Residents and transit wonks hoping for a Friday cease-fire over unused railroad tracks called the "Decatur Belt" got good news today.
Officials from the Beltline, Georgia Department of Transportation, Amtrak and other transportation agencies say they've reached an agreement regarding the hotly contested rail segment that stretches from Ansley Park to DeKalb Avenue.
"These parties have reached a consensus on joint actions to develop and implement a plan to accommodate commuter rail, intercity and high-speed rail service in the region that does not require the use of the Decatur Belt rail corridor," a joint statement says.
The agencies agree that a commuter, intercity or high-speed rail line could operate along modified tracks west of the city. Beltline supporters initially proposed such a concept, but Amtrak and GDOT rejected it, calling it difficult because those tracks are busy freight routes.
A technical committee recommends a long-awaited downtown train terminal proposed near Philips Arena which would accommodate the trains be redesigned, that Amtrak consider possible stations along MARTA's Northeast line, and that the local, state and regional transportation agencies conduct a study of freight traffic options in metro Atlanta.
In other words: It appears that, barring anything insanely out-of-the-blue, the mixed-use, light-rail Beltline vision proposed near Piedmont Park is safe.
Background and the full release from the agencies after the jump.
The sides had until this afternoon to notify the U.S. Surface Transportation Board which agency had dibs on the tracks. The agencies will notify the agency and request 15 more days to document the agreement and seek approval from their respective boards.
Beltline officials, who paid more than $66 million for the tracks late last year, said they planned to operate light-rail on the tracks, a mode of transportation that is more conducive to walkable environments and mixed-use development envisioned for the $2.8 billion project. Amtrak and GDOT officials said the rails were a vital route for a future commuter rail or intercity rail line, a mode of transportation that's predicted to receive more attention now that a transit-friendly administration occupies the White House. The rail segment was in the process of being abandoned by shipping company Norfolk-Southern before GDOT and Amtrak filed an eleventh-hour objection with the federal agency. Maps of the contested rail segment can be found here.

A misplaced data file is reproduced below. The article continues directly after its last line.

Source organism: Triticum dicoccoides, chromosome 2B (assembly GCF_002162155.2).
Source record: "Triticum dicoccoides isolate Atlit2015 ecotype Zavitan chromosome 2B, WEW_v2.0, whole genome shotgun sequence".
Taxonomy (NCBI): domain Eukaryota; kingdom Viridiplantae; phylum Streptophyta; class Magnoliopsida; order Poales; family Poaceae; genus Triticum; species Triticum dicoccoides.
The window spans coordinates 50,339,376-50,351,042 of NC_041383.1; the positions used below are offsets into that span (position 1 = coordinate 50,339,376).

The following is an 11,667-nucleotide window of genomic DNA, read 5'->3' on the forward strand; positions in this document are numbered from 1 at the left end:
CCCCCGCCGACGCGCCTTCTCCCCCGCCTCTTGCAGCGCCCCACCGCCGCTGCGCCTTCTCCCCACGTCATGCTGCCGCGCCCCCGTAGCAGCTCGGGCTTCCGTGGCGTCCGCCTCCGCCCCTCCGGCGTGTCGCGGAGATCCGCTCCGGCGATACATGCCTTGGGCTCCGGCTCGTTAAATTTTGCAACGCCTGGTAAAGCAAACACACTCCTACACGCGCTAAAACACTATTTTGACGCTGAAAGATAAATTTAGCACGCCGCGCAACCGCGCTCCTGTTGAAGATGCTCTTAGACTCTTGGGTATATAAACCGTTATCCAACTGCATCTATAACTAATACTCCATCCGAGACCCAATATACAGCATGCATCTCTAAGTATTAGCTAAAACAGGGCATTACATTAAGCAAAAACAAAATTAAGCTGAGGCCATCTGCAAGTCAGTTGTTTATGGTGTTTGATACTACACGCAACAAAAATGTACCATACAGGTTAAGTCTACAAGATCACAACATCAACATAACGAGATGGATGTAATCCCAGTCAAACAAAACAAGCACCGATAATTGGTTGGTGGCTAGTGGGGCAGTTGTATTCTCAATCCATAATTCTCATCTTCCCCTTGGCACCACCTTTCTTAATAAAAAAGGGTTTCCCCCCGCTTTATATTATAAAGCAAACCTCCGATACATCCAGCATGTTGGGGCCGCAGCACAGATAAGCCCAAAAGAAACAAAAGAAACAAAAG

On Feb. 2, agency officials sat down in GDOT's headquarters to try and hammer out their differences. They decided to spend 30 days examining plans. They've been tight-lipped since then, but the notes from that meeting, obtained through two Open Records Requests, can be found here. Sources privy to the negotiations since those meetings have told CL the talks weren't always pretty. We'll possibly have more on that later. Until then, looks like we'll have some documents to review.
Joint Statement Regarding Abandonment of the Decatur Belt
After 30 days of review and analysis by officials from organizations including the Georgia Department of Transportation (GDOT), the City of Atlanta, Atlanta Beltline, Inc. (ABI), Amtrak, MARTA, the Atlanta Regional Commission (ARC) and the Transit Implementation Board (TIB), these parties have reached a consensus on joint actions to develop and implement a plan to accommodate commuter rail, intercity and high-speed rail service in the region that does not require the use of the Decatur Belt rail corridor. They also agreed to work for another 15 days to document the consensus reached, finalize agreements and secure any necessary board approvals to withdraw the abandonment challenges before the U.S. Surface Transportation Board (STB). The issue of freight and passenger rail capacity in the Atlanta region was also discussed and participants agreed to further develop a framework that assures downtown passenger rail opportunities.
During the review period, two teams met regularly - an Executive Review Committee and a Technical Review Committee, composed of executives and staff from the City of Atlanta, ABI, GDOT, Amtrak, MARTA, ARC, the TIB and others. The Technical Review Committee presented its findings to the Executive Review Committee on March 3rd 2009. Based on that work, the Executive Committee believes that a Western Trunk line modified to increase passenger rail capacity is a viable alternative to the Decatur Belt.
The recommendations of the Technical Review Committee include: formal dismissal of objections to the Decatur Belt abandonment; conducting a statewide freight needs analysis; developing a more detailed analysis and relocation plan of potential Amtrak intermodal stations along the northeast MARTA line; and updating the design for the downtown Multi-Modal Passenger Terminal to include north-south rail passenger platforms to facilitate more efficient operations at the station. GDOT also plans to engage its transportation partners to develop a federally approved rail plan to determine freight line capacity, where freight is moving, potential detour routes of through freight traffic around Atlanta, updated passenger rail plans and provide a mechanism for securing federal funds that are currently available.
Today, the involved parties will jointly inform the STB of the progress they have made in their negotiations. They will also request a 15-day extension of the period during which the STB has agreed to hold all proceedings related to the Decatur Belt in abeyance in order to allow the parties time to formally document the consensus reached, finalize agreements and secure any necessary board approvals to withdraw challenges to the abandonment of the Decatur Belt.
(Photo by Joeff Davis)
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